Legendary Star-Lord #1
Written by Sam Humphries
Pencils by Paco Medina
Inks by Juan Vlasco
Colors by David Curiel
Letters by VC’s Joe Caramagna
Review by Mike Duke
I’d never heard of The Guardians of the Galaxy before Marvel Studios made the announcement that they would be the odd-man-out title in their second wave of films, and I remember thinking, “They’re really going to have to sell me on this one.” Marvel’s been working hard since then to do just that, most successfully with the superb Guardians of the Galaxy comic written by Brian Michael Bendis and drawn by a rotating cast including Sara Pichelli and Steve McNiven. But, as the film approaches, The House of Ideas is ramping things up, and this week we have several Guardians related offerings. The one in my purview is the awkwardly titled Legendary Star-Lord. Fortunately, despite that familiar feeling of skepticism, Star-Lord is a solid read with a lot of heart and a lot of fun.
The story begins with a young Peter Quill standing over his mother’s grave, daydreaming of the stars. We quickly meet the grown up Peter, the Star-Lord, where we so often find him: on the wrong end of a laser gun. He’s having a stand off with some Badoon thugs in an orphanage somewhere in space. He’s captured after a moderate dose of exposition and whisked away to be sold to a bounty hunter named Mr. Knife. Unfortunately for the Badoon, they didn’t frisk him very well. Quill first takes a few moments to call Kitty Pride back on Earth for a little pillow talk before breaking out of his cell and eventually the ship. He returns to the orphanage to patch things up and then heads off, apparently to confront Thanos himself. But, before he can get too far, he’s held up by a member of the Spartax royal guard, who might also be something else to the wandering swashbuckler.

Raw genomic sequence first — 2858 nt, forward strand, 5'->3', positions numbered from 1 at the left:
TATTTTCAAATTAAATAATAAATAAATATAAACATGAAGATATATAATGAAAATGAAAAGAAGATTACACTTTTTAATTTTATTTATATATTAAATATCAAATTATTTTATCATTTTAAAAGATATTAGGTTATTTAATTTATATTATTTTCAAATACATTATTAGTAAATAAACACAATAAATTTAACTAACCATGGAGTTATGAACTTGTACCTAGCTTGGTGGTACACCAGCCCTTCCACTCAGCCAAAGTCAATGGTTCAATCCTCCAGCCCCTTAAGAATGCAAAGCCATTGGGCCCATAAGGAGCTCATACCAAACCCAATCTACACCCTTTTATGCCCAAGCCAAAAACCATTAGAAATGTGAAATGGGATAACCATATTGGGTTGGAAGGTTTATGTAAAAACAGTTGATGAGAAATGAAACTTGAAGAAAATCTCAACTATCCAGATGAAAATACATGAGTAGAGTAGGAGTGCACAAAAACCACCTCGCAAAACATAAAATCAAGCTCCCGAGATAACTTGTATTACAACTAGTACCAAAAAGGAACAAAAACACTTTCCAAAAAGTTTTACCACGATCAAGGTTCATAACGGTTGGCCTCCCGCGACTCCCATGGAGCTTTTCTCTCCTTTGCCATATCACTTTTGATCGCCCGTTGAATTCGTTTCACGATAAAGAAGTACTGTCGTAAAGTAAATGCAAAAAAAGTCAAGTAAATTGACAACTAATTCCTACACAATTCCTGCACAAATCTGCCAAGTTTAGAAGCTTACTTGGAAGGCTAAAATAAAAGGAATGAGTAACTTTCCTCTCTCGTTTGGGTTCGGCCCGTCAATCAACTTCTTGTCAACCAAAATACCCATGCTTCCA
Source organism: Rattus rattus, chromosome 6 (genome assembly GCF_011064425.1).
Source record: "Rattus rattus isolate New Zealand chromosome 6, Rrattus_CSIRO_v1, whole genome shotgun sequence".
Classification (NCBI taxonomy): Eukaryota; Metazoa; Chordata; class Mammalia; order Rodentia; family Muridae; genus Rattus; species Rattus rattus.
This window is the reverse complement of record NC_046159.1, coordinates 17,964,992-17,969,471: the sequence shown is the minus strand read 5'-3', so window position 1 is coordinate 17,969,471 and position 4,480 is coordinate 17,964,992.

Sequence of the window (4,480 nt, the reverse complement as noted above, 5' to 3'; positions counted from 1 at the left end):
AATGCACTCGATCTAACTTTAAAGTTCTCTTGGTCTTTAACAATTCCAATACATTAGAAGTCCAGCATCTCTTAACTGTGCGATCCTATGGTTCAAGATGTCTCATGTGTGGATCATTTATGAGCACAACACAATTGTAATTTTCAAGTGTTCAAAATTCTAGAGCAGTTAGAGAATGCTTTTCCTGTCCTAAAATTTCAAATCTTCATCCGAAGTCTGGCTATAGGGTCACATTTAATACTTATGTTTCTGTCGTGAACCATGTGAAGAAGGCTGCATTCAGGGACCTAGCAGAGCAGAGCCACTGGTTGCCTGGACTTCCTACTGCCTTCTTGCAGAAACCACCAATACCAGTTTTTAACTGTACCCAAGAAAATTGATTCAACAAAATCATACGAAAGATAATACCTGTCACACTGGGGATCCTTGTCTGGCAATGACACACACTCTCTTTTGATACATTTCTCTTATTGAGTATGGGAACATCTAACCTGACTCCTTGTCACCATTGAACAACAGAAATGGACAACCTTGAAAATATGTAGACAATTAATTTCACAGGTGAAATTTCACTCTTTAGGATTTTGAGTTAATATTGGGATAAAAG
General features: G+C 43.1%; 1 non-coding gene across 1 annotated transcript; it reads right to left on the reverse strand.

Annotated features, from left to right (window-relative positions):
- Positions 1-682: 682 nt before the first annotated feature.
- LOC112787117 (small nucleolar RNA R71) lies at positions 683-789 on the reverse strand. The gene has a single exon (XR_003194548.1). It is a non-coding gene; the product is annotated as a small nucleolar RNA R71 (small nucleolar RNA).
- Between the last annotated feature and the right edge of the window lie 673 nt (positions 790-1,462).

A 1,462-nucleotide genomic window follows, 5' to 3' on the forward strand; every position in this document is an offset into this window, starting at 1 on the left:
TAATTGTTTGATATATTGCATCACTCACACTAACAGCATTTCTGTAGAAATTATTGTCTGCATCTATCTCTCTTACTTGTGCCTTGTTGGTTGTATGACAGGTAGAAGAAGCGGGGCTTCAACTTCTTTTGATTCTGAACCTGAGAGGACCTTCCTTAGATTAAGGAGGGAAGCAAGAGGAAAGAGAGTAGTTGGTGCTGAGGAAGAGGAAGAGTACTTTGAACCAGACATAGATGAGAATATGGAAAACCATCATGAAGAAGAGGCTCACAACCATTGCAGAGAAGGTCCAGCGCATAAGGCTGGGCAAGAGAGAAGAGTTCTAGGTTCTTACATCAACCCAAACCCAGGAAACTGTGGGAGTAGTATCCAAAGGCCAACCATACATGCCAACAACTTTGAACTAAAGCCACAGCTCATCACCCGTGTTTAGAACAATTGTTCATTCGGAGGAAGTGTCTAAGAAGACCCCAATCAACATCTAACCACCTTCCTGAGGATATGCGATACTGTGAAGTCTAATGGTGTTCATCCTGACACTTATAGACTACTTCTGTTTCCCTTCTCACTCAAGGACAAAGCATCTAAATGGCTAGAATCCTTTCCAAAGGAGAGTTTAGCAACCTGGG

The story reads a lot like what one might expect from the solo adventures of one Han Solo, just without the Wookie. Which brings me around to my only problem with the book thus far: Peter has no sidekick–no one to talk to. This leaves him in a couple of scenes talking to himself in order to get all of the exposition out. Hopefully, future issues will have less of this problem to deal with, but since this is the first, there is a fair amount of information to impart on any potential new readers. I feel like it could have been handled more elegantly, but Sam Humphries does a passable job, and makes up for any awkwardness in Peter’s swaggering dialog. I have yet to find a book written by Humphries that I’ve been able to connect with, but this might just be the one. It’s definitely worth picking up the second issue to find out.
Paco Medina’s style is just what I was hoping for from this title. He’s been doing great work off and on over at the current Nova title, and here his style is close enough to Sara Pitchelli and Steve McNiven that it serves to connect this title with the rest of the Guardians universe. It makes me wish that Marvel would call Medina when they have Guardians pages to fill instead of the patchwork of artists that they’ve been using in the last couple of issues. David Curiel, also, does wonderful work in this issue capturing the bright colors and glossy shine that most of Marvel’s space titles are sporting right now. He also does a great job of creating a palette for the flashbacks on Earth that keeps everything separate but is not so different as to take the reader out of the story.
Buy it. I’m not usually one for crossovers, tie-ins, or spin-offs, but Legendary Star-Lord is a seriously fun story that gives us a little more insight into the titular character without falling too far into tropes or camp. If they can get the exposition under control, this will be a great read to get even the Guardians novice ready for the upcoming film.